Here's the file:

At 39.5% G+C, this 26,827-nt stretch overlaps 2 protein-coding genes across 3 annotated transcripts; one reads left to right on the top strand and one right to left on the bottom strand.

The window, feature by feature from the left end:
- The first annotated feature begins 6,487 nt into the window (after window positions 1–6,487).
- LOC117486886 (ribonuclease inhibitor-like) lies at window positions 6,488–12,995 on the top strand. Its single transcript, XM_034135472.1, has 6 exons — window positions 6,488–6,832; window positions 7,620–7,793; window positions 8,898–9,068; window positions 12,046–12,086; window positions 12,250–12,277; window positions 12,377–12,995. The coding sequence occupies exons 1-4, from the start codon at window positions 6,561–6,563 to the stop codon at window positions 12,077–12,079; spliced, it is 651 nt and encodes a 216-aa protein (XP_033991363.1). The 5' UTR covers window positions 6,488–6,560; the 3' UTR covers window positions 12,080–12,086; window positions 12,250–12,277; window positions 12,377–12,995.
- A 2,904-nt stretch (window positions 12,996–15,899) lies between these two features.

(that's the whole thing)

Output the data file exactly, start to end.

At 39.5% G+C, this 26,827-nt stretch overlaps 2 protein-coding genes across 3 annotated transcripts; one reads left to right on the top strand and one right to left on the bottom strand.

The window, feature by feature from the left end:
- The first annotated feature begins 6,487 nt into the window (after window positions 1–6,487).
- LOC117486886 (ribonuclease inhibitor-like) lies at window positions 6,488–12,995 on the top strand. Its single transcript, XM_034135472.1, has 6 exons — window positions 6,488–6,832; window positions 7,620–7,793; window positions 8,898–9,068; window positions 12,046–12,086; window positions 12,250–12,277; window positions 12,377–12,995. The coding sequence occupies exons 1-4, from the start codon at window positions 6,561–6,563 to the stop codon at window positions 12,077–12,079; spliced, it is 651 nt and encodes a 216-aa protein (XP_033991363.1). The 5' UTR covers window positions 6,488–6,560; the 3' UTR covers window positions 12,080–12,086; window positions 12,250–12,277; window positions 12,377–12,995.
- A 2,904-nt stretch (window positions 12,996–15,899) lies between these two features.